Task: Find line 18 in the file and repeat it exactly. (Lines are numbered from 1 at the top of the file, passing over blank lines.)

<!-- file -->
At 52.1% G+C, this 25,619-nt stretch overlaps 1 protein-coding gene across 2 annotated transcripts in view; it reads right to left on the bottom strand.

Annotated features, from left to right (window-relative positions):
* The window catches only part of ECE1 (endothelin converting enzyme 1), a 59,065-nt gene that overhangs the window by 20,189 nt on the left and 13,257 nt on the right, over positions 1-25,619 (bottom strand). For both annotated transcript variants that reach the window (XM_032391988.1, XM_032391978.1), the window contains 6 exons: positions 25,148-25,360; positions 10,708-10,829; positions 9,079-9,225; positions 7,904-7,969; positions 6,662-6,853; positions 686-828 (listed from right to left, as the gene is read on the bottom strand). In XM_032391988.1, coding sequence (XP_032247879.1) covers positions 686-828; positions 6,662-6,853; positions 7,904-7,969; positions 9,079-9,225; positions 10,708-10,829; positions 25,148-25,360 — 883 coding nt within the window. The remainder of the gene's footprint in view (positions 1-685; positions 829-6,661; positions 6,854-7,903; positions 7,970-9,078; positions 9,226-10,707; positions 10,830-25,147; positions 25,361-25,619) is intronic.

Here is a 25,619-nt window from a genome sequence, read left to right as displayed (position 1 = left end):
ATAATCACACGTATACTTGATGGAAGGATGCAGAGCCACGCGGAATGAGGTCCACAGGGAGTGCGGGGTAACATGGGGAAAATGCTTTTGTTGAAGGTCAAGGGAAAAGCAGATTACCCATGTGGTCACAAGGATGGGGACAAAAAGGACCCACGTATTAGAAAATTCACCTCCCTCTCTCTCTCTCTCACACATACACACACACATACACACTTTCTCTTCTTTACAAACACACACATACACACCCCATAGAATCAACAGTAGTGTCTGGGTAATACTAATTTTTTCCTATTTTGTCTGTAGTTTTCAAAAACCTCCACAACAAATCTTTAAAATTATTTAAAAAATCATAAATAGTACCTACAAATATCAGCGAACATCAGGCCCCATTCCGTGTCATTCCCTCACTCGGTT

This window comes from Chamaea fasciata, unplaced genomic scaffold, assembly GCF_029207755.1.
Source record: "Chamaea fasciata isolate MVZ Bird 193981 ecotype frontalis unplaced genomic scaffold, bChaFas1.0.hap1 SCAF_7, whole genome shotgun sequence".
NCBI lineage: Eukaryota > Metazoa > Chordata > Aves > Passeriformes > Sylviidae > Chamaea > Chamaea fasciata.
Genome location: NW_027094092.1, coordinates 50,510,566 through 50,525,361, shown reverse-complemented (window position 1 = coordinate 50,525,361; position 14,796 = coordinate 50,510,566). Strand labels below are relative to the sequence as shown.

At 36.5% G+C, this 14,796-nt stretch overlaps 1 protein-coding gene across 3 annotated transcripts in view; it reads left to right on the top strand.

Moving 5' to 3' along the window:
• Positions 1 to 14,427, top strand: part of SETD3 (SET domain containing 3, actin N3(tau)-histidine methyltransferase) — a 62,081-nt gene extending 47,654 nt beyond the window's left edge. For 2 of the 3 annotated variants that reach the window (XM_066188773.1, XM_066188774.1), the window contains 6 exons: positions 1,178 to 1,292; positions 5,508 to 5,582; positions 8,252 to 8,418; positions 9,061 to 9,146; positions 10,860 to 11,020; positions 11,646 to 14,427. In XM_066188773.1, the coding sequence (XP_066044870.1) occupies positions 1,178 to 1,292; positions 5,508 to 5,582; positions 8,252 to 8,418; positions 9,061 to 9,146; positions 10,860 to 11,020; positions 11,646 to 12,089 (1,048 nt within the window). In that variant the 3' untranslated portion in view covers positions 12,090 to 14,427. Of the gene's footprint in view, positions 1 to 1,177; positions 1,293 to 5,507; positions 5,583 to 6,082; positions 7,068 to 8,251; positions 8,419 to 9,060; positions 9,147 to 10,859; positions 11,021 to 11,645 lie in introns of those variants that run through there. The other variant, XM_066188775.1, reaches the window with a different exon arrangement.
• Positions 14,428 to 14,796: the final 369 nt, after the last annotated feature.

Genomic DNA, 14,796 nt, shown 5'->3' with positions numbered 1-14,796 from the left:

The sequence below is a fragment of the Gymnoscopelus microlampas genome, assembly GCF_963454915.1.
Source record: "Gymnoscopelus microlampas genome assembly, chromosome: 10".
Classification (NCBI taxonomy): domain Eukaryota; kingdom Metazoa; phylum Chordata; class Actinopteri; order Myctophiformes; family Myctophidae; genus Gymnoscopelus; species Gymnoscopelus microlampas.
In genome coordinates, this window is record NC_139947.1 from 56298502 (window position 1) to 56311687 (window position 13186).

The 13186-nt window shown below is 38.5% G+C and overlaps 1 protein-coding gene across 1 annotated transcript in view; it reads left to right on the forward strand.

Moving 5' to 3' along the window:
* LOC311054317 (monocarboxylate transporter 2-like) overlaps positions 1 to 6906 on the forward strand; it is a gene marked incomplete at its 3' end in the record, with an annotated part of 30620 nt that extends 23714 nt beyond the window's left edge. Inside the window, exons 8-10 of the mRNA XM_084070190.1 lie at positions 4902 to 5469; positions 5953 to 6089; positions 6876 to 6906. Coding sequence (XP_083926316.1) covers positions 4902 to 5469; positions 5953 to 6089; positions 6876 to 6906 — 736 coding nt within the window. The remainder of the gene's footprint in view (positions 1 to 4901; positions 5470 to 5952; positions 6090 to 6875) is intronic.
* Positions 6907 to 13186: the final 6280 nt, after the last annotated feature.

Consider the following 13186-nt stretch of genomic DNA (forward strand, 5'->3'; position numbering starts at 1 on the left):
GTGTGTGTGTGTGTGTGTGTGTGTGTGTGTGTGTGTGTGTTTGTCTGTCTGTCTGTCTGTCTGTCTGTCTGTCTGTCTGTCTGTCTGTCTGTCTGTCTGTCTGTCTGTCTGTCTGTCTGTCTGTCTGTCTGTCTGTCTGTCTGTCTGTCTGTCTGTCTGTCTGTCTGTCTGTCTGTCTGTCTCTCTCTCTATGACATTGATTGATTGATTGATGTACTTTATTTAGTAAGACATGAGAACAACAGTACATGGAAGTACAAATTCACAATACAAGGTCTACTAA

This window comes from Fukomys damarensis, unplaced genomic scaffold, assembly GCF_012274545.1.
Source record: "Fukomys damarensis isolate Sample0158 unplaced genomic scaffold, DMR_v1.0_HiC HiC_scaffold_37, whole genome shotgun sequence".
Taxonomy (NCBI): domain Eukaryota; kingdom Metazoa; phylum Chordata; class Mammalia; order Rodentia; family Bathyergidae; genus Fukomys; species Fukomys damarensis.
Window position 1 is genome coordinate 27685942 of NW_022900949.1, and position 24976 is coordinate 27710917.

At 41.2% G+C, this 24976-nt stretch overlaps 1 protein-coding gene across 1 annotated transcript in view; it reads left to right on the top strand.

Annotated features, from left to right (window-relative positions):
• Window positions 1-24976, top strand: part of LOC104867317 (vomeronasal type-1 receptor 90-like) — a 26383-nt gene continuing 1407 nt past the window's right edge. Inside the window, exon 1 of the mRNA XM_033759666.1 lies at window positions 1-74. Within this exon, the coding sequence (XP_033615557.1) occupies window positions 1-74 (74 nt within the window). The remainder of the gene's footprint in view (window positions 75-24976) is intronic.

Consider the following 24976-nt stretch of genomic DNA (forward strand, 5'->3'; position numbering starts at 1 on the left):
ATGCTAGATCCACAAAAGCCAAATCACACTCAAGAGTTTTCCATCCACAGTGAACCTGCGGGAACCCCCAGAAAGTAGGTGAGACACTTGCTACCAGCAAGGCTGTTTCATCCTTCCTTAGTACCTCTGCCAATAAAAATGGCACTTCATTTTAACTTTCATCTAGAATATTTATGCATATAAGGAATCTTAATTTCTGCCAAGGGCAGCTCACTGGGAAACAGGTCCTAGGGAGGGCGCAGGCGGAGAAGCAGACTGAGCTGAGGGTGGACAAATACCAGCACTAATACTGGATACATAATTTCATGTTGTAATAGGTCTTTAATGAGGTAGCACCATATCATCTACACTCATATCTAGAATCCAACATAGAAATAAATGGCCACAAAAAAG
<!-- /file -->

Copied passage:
In genome coordinates, this window is record NC_139947.1 from 56298502 (window position 1) to 56311687 (window position 13186).